Another One Like the Other Ones
You can read all about my travel adventures below or you can hear me tell you about them. Either way, I’d love it!
As I walked through the cold countryside this morning, I tried to think of something new to write about. I came up with nothing. It seems I’ve already said everything you’d be interested in reading.
Travel adventure’s all been done before.
I considered writing about my latest travel adventure again, more blah, blah, blah about where I’ve been and what I’ve seen. Anyway, the most recent trip was regional, and so it wouldn’t appeal to you listeners who don’t live around here.
Obviously not everyone wants to read about Medicine Hat, Alberta; Havre, Montana; or the Cypress Hills of southern Saskatchewan. Who can blame you? They’re just places with great names full of compelling, murderous history and tasty food.
Food: Does it really matter?
I’d tell you about the food if I thought you liked food. Most people don’t care for it.
Why would you want to read about the best burger of my life in Havre, the one I’d marry if I could? And Indian food in Medicine Hat: not one morsel of meat in it and the most delicious food of its kind I’ve ever had. I thought I was going to die a pleasant death of physically bursting after eating an astonishing amount of Naan bread and chickpeas.
The tale of the world’s best cheese omelet and hash browns that I had for breakfast at The Resort At Cypress Hills sounds like all my other breakfast stories. It just tasted better.
Food is food, and booze is not worth writing about.
I suppose I could tell you once more about all the beverages we sampled, but what would be the point? They’re cold. They’re bottled. They’re delicious. I’ve said it all before.
There’s no need to go on about the cherry cider and grapefruit beer that we bought from the grocery store in Havre.
Here’s something most Americans probably don’t know about us Canadians, not that there’re any Americans listening this: We Canadians love buying alcohol from your drugstores and grocery stores. It’s both thrilling and convenient. It feels a bit forbidden because in Canada, it is.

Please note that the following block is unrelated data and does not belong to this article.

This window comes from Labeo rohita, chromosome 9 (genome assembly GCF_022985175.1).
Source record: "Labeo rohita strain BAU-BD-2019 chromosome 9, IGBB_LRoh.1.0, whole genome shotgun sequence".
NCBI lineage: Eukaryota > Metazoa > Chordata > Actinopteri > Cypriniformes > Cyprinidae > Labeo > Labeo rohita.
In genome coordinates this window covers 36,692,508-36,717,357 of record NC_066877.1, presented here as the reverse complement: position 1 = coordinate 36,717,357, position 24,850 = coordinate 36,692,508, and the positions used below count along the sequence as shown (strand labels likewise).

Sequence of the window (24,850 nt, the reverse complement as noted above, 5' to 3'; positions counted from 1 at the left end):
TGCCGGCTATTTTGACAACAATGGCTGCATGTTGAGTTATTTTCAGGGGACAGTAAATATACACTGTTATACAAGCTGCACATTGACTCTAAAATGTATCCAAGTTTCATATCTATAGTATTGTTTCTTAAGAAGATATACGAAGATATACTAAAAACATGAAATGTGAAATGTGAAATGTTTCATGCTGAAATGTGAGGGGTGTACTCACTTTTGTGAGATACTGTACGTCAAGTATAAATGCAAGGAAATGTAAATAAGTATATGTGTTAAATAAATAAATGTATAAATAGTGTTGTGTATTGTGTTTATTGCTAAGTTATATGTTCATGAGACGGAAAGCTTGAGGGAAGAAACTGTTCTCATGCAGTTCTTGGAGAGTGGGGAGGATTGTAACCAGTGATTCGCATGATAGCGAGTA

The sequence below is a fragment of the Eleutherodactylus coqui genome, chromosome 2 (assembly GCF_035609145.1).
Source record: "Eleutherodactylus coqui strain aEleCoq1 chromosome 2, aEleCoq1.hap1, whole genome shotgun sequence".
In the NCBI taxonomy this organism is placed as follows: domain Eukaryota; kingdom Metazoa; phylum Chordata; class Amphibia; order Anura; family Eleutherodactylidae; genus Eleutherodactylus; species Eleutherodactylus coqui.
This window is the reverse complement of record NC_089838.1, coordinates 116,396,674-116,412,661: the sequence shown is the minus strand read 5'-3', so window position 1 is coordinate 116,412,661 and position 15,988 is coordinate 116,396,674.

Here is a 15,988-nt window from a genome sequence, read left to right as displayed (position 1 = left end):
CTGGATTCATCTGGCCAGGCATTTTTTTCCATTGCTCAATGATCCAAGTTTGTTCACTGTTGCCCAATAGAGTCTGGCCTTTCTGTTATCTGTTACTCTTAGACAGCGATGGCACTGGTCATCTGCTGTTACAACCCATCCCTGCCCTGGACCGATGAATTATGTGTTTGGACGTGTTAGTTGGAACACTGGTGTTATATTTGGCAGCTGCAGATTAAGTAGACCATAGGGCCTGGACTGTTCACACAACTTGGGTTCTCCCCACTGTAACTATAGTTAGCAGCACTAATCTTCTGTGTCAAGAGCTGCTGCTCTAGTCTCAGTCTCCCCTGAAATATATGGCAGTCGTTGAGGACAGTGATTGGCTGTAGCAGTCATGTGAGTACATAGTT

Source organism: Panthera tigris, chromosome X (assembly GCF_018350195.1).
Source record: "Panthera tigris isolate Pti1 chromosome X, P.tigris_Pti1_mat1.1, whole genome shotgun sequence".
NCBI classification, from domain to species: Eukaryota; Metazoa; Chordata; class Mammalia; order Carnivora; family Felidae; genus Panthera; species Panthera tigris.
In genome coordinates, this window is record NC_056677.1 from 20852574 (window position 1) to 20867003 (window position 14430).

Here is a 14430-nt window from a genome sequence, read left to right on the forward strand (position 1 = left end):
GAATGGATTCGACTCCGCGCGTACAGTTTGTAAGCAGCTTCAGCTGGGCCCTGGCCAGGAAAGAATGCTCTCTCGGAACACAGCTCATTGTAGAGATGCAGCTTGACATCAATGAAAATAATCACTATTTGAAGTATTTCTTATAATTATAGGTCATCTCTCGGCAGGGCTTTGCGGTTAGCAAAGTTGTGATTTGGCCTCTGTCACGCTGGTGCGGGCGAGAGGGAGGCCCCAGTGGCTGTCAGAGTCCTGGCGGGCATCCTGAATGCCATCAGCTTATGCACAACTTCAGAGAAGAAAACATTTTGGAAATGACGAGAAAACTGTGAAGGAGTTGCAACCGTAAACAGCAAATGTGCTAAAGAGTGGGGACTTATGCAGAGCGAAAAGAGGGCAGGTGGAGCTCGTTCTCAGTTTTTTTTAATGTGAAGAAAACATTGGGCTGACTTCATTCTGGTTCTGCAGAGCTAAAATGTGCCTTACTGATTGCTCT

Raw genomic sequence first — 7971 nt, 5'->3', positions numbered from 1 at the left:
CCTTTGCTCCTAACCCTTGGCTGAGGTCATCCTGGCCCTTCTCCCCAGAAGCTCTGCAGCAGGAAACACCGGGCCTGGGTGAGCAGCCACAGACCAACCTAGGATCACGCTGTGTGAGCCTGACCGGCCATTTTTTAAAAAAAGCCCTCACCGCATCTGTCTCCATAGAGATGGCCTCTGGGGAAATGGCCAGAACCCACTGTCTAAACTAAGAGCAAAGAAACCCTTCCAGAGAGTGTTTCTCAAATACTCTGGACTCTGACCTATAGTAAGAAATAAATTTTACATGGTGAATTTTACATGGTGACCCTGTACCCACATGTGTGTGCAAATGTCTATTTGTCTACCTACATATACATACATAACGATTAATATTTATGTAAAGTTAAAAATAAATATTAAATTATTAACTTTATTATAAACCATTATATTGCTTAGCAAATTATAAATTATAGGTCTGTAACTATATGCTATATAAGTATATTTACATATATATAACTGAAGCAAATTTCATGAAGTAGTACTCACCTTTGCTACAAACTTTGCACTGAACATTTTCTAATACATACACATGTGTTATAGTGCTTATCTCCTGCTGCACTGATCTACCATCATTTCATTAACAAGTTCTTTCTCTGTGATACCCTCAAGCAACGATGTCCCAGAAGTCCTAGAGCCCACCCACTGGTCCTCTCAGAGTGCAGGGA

Why tell you about the exceptional fruit wine and tasty beer made right in Saskatchewan? It would just make you thirsty and make you want to head over to Saskatchewan. (The booze alone would be worth the trip to Maple Creek.)
Breweries in Medicine Hat? Who knew? I’d pass on the story of the Hell’s Basement taproom, but I don’t want to turn you off ever going to Medicine Hat. Let me just say this: The other people in there tried to talk to us.
One even approached my husband, saying, “Here, smell this beer.” Then another asked him what he was drinking. A bunch of them were lined up along a tasting bar with their elegant sampling glasses, visiting and trying different beers.
I don’t condone this kind of activity, so I certainly wouldn’t write about it. I say, buy your booze and get out. There’s no reason to discuss it with the friendly locals who also enjoy it.
If you’ve had one Saskatchewan-made beer at The Resort At Cypress Hills, I suppose you’ve had them all. Another story about beer would just bore you, so I won’t delve into the Milk Stout produced in Swift Current, sweeter than mother’s milk and just as nourishing.
More history? Seriously?
History is so dusty by now because much of it is awfully old.
In the past, I’ve written a lot about history. I apologize. You’ve probably heard enough about rum-running, Al Capone, illegal gambling, opium dens, and prostitution in the tunnels beneath the streets of Havre, Montana. Who hasn’t?
The North West Mounted Police only hung around Fort Walsh for four years. Even they were bored by it. After the massacre of Nakoda elders, women and children by wolf hunters, and after sheltering the Lakota people who fled the south country following the Battle of Little Bighorn, the Mounties left Fort Walsh in 1882.
Another thing I can’t write about here is my pleasant visit with a charming one-armed man outside the walls of Fort Walsh. I don’t know where I’d fit it in among all the killing stories.
I told you. There’s nothing new to write about.
You see my problem? It’s the end of the piece, and I still haven’t thought of anything new or interesting to tell you.
It would really help me, dear listener, if you would share with me some of the things you like to hear about. Then, the next time I don’t know what to talk about, I can refer to your suggestions. Thank you.